This Spring

What WE do Matters a Great Deal!

March 23, 2015 | Revolution Newspaper |


In speaking to the youth in the inner cities and to people throughout society in his “Call To Revolution,” Bob Avakian made the point that “what we do matters a great deal.” In today’s situation, this truth is magnified. There is great potential right now for the fight against oppression and the fight for revolution to make very big advances. The things being called for over the next three weeks in this issue of Revolution—the premieres of the filmed dialogue between Cornel West and Bob Avakian, “Revolution and Religion: The Fight for Emancipation and the Role of Religion” and the massive nationwide “shut-it-down” actions against murder by police on April 14—are a huge part of that.

To get a hint of how that is so, let’s look at the situation we are acting on and working to change. This past Thursday, the police chief of Philadelphia called a community meeting to talk about why— yet again— criminal charges had not been filed against a cop who killed a young Black man. But in this case, something different happened. In the words of the New York Times, “instead of a conversation about the man’s death, the meeting descended into lawlessness. Residents angrily shouted at the commissioner and pointed fingers in his face. Metal folding chairs were hurled. Protesters tussled with police officers. There were 10 arrests.” (Here we’ll pause only to say that while the Times may find these actions “lawless,” they are definitely just— and especially when the authorities find murder after murder of Black and Latino youth by police “lawful”!)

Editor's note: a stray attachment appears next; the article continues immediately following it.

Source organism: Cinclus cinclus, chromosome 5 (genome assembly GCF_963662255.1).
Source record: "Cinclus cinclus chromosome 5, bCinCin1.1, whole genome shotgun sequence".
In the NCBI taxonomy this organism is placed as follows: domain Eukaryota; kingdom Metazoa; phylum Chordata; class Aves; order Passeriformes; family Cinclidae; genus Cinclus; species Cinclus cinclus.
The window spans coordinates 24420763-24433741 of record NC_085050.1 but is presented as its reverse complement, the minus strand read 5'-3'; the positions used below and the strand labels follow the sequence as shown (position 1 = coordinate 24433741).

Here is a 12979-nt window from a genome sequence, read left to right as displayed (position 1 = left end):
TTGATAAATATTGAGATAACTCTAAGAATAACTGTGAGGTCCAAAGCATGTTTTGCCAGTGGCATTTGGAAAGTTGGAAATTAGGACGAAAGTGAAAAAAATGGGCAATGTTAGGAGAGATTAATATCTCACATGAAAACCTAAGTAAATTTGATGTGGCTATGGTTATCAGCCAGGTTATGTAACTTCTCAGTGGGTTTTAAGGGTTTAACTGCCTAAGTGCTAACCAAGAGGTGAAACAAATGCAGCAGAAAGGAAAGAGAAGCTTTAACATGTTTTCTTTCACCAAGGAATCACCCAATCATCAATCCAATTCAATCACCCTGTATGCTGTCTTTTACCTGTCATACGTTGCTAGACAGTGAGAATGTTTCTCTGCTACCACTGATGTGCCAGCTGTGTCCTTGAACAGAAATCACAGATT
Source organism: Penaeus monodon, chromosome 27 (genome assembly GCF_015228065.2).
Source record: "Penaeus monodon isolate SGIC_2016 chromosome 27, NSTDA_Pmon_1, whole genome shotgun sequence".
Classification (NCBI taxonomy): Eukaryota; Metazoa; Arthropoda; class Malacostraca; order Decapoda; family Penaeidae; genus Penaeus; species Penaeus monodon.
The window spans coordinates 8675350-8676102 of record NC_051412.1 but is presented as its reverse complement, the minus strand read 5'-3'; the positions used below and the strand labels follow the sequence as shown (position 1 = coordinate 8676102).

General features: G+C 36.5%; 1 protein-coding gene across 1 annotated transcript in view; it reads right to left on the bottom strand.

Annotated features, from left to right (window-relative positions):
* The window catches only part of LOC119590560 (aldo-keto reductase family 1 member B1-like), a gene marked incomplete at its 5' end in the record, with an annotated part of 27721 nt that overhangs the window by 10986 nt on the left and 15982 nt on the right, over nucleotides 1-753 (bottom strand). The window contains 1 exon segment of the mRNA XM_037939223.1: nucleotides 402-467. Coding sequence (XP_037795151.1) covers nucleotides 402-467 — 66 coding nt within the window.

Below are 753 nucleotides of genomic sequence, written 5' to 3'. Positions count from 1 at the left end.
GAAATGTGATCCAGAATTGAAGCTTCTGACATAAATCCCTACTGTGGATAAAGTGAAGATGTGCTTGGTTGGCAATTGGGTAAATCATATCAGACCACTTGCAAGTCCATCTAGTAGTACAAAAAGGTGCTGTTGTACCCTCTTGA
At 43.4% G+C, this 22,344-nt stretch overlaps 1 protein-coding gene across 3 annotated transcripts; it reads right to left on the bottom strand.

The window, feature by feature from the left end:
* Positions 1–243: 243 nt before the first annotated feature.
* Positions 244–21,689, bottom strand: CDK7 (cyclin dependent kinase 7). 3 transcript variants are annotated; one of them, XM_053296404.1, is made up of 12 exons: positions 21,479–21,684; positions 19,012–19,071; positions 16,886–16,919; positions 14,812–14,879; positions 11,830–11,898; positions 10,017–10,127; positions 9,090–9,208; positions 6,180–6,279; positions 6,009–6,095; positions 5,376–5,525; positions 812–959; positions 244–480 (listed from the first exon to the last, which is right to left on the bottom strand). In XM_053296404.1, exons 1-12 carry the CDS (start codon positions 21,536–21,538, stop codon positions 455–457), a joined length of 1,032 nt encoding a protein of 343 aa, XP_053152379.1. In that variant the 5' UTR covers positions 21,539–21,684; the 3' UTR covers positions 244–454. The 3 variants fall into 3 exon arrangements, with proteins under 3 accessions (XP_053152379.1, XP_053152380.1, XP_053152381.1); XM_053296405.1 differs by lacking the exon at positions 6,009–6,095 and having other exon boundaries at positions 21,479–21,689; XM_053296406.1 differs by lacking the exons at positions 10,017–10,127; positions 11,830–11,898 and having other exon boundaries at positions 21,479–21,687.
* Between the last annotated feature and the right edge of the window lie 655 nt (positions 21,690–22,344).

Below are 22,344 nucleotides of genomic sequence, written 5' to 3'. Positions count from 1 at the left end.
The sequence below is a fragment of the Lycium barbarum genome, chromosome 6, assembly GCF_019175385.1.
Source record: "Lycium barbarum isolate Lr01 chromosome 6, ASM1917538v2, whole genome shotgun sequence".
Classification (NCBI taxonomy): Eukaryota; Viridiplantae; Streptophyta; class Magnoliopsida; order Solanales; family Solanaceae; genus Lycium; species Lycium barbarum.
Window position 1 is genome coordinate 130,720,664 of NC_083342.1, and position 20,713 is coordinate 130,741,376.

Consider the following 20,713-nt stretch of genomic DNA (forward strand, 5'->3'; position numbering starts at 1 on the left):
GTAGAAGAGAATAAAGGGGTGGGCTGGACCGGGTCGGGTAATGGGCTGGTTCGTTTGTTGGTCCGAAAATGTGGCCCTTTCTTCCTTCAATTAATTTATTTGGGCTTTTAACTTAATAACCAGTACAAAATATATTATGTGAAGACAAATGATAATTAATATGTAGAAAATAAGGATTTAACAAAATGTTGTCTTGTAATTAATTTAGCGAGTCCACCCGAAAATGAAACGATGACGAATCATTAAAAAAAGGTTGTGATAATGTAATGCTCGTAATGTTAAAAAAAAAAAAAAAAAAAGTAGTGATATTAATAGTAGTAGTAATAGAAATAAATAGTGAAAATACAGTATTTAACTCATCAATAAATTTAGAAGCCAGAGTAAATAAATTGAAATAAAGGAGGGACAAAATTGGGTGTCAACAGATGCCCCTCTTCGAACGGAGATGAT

The article goes on to say that this is all part of an effort of police to “break away from images of them as hostile, occupying armies.” Think about what that means for a minute— the pigs have to send their biggest honcho into a meeting where they are forced to listen to just a little bit of people’s righteous anger because they are worried that people are seeing their true nature and this freaks them out!

This comes right in the middle of a steady stream of actions, one after another, in which people stand up, protest, demonstrate, take over streets, and blow whistles in response to the wanton, racist murder and brutality of the police, making it unmistakably clear that “WE AIN’T HAVING THIS SHIT!” You can see it in the many articles we have in this issue and in issues over the past few months—there is a different mood. (Also see the "Stop Mass Incarceration" section of this site.)